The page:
Sir Clive Granger Building B33, School of Economics
University of Nottingham
University Park, NG7 2RD
Institutional Affiliation: University of Nottingham
NBER Working Papers and Publications
|March 2019||How Common are Electoral Cycles in Criminal Sentencing?|
with : w25716
Existing research on electoral sentencing cycles shows that elected judges levy longer sentences when they are up for re-election. Using newly collected sentencing data including a number of states not previously studied, we find that elected judges in several states do not appear to change their sentencing when they are up for re-election. This heterogeneity in the presence of electoral sentencing cycles appears to be best explained by cross-state variation in the competitiveness of judicial elections. Incumbent judges do levy harsher sentences when they are in a competitive re-election campaign, but in states where competition for judgeships is low this does not come to the forefront.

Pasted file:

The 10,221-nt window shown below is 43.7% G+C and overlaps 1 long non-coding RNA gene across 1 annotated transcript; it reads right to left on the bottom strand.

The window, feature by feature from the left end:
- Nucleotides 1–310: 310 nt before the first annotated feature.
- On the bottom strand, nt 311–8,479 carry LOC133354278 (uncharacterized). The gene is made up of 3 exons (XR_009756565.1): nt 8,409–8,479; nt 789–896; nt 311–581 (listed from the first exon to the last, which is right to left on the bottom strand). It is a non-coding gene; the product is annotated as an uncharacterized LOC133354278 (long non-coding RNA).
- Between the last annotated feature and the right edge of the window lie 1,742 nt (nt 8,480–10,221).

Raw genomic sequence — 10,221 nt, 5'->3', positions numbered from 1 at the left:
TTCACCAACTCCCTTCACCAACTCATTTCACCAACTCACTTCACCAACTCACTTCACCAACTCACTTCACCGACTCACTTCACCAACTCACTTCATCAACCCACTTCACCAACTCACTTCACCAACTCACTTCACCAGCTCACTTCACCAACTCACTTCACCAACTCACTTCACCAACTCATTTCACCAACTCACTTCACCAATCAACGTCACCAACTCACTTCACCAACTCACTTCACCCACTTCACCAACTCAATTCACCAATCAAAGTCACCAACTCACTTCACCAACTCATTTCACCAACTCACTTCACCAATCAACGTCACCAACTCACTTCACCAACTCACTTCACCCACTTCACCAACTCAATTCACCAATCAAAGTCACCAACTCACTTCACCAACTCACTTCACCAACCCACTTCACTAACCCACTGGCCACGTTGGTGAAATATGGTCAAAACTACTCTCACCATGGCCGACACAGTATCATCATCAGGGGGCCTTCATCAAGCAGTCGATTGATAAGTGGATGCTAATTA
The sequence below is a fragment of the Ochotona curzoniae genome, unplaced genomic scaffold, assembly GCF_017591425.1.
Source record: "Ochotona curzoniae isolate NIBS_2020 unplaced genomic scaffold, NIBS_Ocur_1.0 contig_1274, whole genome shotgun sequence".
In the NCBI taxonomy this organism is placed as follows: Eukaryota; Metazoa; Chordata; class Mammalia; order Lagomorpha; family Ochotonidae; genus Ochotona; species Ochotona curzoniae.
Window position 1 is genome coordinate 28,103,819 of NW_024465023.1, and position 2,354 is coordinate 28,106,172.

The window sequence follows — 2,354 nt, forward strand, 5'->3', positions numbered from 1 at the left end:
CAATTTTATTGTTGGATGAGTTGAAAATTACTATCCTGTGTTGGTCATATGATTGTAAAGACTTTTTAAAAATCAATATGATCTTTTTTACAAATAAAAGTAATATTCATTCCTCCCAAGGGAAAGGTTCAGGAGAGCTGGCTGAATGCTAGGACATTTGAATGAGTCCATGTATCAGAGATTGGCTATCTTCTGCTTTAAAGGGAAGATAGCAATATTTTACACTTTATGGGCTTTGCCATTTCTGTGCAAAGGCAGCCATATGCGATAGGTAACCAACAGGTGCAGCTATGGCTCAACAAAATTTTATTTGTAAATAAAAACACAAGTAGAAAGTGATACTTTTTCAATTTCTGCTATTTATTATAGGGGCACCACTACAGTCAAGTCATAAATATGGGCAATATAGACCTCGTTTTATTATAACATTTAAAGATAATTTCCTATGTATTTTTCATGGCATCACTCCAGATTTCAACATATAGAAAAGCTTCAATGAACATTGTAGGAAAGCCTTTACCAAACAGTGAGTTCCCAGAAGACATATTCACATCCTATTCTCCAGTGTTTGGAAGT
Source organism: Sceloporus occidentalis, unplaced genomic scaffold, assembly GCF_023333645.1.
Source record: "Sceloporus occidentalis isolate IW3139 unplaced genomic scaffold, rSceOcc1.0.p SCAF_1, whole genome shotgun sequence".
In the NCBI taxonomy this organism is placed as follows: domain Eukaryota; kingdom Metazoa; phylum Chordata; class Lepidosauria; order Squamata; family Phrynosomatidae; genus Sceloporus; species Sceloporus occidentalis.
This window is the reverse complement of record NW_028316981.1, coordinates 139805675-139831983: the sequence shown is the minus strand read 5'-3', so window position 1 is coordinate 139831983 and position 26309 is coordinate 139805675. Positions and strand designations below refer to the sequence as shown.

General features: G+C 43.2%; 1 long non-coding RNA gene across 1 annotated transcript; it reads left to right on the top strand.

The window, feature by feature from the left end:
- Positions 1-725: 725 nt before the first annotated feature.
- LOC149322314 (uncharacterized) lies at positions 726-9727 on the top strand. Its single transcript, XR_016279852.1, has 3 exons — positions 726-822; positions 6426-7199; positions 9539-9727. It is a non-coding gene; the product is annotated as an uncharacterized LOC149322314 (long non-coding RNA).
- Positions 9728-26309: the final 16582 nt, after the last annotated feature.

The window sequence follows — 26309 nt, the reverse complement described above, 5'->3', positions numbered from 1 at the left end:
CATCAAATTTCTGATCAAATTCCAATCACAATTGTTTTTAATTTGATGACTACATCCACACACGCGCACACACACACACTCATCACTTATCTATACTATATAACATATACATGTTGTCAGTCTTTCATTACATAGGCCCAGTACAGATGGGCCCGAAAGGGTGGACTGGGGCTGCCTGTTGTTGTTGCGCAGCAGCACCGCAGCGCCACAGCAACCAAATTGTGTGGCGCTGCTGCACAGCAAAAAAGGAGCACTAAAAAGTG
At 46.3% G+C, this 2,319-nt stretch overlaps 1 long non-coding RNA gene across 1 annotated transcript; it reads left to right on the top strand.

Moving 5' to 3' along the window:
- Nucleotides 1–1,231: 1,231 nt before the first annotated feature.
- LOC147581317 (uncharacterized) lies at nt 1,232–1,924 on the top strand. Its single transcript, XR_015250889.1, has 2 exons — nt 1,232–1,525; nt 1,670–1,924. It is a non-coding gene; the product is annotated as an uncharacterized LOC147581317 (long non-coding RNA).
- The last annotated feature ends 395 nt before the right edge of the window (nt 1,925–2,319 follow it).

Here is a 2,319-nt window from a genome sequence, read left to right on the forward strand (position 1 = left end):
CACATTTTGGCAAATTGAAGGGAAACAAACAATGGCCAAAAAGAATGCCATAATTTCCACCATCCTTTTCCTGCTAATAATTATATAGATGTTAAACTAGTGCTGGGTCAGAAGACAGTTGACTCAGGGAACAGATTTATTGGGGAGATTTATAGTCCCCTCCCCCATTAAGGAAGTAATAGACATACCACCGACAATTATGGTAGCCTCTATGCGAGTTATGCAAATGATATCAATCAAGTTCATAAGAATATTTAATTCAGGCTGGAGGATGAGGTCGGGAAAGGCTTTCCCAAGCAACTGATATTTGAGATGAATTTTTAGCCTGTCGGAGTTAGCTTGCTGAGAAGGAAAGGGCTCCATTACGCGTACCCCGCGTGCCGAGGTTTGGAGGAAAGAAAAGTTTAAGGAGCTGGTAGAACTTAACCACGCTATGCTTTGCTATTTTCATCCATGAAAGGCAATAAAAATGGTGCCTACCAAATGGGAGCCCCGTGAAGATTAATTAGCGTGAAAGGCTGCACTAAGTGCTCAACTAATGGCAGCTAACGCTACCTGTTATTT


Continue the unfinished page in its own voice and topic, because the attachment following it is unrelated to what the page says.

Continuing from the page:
|Do Private Prisons Affect Criminal Sentencing?|
with : w25715
Using a newly constructed complete monthly panel of private and public state prisons, we ask whether private prisons impact judges’ sentencing decisions in their state. We employ two identification strategies, a difference-in-difference strategy comparing court-pairs that straddle state-borders, and an event study. We find that the opening of private prisons has a large effect on sentence lengths shortly after opening but this effect dissipates once the prison is at capacity. Public prison openings have no such effects, suggesting that private prisons have an impact on criminal sentencing that public ones do not.